This date is important for several reasons. First, while several TLD applications have already been revealed by the applicants themselves, from the controversial .sucks to the comparatively banal .website, we finally learn more about the first-round gTLD landscape — how many players are involved, the ratio of .brands to .generics. to .geographics, the number of “open,” “restricted,” and “closed” (single-registrant) registries, and so forth. Second, Reveal Day kicks off a 60-day period in which the public can submit comments regarding any of applications. The same 60-day span serves as the Early Warning period for ICANN’s Governmental Advisory Committee (GAC), in which one or more governments can provide notice to an applicant (officially, from the GAC to the ICANN Board) that its gTLD application raises sensitivities or concerns for those governments. Finally, Reveal Day marks the start of the seven-month objection period in which interested parties can object to any of the new applications on certain enumerated grounds, including prior trademark rights. Note, however, that this timeline is in a state of flux due to the large number (just over 1,900 at last count!) of applications, which ICANN will be reviewing in batches of about 500 (using a somewhat odd batching strategy).
Reveal Day presents an early opportunity for businesses to identify potential benefits and risks associated with the various proposed applications, and all companies should be actively planning to review the gTLD list upon publication to determine whether they should comment on, object to, or register second-level domains in one or more of the various new gTLDs. Given the large number of applications in the pipeline, companies should review the published list methodically and with several key issues in mind.
Risks at the Top Level
Each brand owner should review the application list to determine whether any of the new gTLDs consist of or incorporate its registered or unregistered trademarks. If so, the brand owner should consider submitting comments and/or filing a Legal Rights Objection. To prevail in a Legal Rights Objection, which will resemble a dispute under the Uniform Domain Name Dispute Resolution Policy (UDRP), an objector must demonstrate that adoption of the New gTLD would (i) take unfair advantage of the distinctive character or the reputation of the objector’s registered or unregistered mark, (ii) unjustifiably impair the distinctive character or the reputation of the objector’s mark, or (iii) otherwise create an impermissible likelihood of confusion between the applied-for gTLD and the objector’s mark. Legal Rights Objections will be administered by the World Intellectual Property Organization (WIPO). Fees total about $10,000 each for the objector and the responding applicant, with the bulk of that fee refunded to the prevailing party. Additional information is available at WIPO’s Legal Rights Objection website.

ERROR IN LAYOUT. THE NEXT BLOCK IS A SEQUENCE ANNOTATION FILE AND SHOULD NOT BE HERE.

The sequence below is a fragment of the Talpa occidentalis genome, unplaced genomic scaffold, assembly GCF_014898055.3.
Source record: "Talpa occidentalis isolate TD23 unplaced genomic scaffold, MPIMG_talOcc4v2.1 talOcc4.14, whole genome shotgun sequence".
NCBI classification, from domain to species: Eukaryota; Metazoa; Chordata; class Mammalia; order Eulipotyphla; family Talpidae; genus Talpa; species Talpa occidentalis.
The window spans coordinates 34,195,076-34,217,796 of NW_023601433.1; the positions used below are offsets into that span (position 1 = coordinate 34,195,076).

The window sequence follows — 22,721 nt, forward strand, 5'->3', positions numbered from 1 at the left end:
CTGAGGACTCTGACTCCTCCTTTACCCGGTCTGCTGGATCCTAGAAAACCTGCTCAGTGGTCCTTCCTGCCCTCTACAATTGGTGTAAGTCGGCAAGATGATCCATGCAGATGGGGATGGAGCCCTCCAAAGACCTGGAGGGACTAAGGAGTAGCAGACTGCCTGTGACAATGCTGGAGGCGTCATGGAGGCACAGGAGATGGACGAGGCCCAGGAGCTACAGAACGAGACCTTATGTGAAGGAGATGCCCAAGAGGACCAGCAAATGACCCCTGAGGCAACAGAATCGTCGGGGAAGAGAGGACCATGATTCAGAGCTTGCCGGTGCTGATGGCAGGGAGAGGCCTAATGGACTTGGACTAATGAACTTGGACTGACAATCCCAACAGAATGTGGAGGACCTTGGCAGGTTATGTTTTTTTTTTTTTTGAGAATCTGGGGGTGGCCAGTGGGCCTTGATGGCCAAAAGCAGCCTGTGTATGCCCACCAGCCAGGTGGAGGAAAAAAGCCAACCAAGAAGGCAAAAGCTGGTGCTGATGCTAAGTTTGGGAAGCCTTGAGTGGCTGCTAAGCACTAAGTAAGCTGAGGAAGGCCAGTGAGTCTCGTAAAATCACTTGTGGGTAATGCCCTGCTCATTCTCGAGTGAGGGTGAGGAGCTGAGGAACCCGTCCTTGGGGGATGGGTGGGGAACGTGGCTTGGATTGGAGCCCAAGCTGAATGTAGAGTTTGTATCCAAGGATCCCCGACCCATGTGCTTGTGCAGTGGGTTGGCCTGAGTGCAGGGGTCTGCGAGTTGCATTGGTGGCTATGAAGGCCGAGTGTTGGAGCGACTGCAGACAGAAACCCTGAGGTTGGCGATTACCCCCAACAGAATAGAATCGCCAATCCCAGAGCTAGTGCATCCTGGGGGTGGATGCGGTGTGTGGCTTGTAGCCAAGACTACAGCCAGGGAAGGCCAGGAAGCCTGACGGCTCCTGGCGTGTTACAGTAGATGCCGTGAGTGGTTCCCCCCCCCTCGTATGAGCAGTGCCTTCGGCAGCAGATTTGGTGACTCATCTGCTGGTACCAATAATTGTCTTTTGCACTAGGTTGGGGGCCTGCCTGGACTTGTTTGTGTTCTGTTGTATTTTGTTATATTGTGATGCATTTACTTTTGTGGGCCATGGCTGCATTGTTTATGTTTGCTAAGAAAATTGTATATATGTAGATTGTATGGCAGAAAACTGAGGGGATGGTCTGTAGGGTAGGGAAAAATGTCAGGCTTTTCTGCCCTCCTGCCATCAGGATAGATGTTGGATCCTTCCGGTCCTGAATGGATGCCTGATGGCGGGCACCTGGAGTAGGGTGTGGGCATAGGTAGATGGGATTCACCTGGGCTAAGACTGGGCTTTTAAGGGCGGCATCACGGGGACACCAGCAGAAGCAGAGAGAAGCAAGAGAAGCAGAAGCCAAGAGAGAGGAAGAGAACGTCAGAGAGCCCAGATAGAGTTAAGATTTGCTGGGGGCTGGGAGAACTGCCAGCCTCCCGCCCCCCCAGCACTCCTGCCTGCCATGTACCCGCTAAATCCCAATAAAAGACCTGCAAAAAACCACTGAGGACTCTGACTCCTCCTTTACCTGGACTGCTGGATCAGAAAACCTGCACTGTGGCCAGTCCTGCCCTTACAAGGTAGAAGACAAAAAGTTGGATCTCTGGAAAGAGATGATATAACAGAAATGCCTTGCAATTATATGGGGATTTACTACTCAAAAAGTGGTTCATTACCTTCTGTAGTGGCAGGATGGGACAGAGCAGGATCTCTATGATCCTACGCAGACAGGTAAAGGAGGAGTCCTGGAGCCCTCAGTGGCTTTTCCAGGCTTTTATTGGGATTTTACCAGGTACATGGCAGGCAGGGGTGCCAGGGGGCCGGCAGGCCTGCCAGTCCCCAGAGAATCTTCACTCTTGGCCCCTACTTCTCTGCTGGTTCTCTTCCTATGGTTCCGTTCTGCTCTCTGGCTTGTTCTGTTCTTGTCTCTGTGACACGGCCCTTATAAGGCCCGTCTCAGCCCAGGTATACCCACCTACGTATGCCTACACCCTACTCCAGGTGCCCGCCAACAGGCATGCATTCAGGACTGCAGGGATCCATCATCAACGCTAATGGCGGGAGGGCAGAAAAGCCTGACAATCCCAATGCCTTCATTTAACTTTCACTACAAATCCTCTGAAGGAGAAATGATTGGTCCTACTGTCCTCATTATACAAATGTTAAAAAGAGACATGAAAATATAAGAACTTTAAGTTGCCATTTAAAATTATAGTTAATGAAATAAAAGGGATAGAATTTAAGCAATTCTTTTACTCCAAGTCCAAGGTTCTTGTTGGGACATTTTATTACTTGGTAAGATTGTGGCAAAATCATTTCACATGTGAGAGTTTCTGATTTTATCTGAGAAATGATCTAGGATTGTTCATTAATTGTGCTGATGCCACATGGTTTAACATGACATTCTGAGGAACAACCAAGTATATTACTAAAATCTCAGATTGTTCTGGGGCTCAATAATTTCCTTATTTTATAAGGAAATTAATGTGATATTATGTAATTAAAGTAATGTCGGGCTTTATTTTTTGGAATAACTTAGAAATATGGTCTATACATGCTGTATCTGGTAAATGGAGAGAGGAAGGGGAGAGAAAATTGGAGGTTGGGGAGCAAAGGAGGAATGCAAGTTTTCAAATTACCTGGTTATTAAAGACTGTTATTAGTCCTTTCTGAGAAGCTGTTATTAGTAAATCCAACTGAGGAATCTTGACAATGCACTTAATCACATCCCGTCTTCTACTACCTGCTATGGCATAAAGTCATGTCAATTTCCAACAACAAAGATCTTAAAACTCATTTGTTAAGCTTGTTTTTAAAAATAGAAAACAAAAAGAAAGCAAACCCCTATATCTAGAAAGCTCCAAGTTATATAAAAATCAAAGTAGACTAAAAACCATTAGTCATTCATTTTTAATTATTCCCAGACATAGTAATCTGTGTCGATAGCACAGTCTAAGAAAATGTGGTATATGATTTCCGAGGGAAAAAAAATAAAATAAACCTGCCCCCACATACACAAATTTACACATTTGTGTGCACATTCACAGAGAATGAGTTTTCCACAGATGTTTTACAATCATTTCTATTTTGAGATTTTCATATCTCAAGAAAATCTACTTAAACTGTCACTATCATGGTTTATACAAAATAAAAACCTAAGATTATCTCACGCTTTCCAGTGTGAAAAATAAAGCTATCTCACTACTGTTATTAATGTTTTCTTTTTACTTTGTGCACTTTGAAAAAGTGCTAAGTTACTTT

Brand owners should also review the application list with an eye toward what their competitors might be up to. For instance, have competitors applied to register their own .brand TLDs? Has a competitor applied to register a gTLD that could place the brand owner at a unfair competitive advantage, and to which the brand owner might be able to object on other grounds? Generally, the Reveal Day application will provide a glimpse into a digital landscape that could have enormous implications for every brand owner’s domain name, marketing, and business strategies going forward.
Risks (and Opportunities!) at the Second Level
While presumably relatively few companies will find themselves with a top-level trademark dispute on their hands, second-level domains within the new gTLDs — the names “to the left of the dot,” as in foleyhoag.com — are a different matter entirely. Unlike the gTLDs themselves, which require assumption of registry responsibility, significant application and operating fees, and a demonstration of business, technical, and operational savvy, domain names at the second level will be sold by the new top-level registries, via registrars like GoDaddy and Network Solutions, at prices much closer to what we’re used to paying for second-level domains within the existing group of top-level domains. As we have discussed previously, this means that we could be on the cusp of a cybersquatting explosion.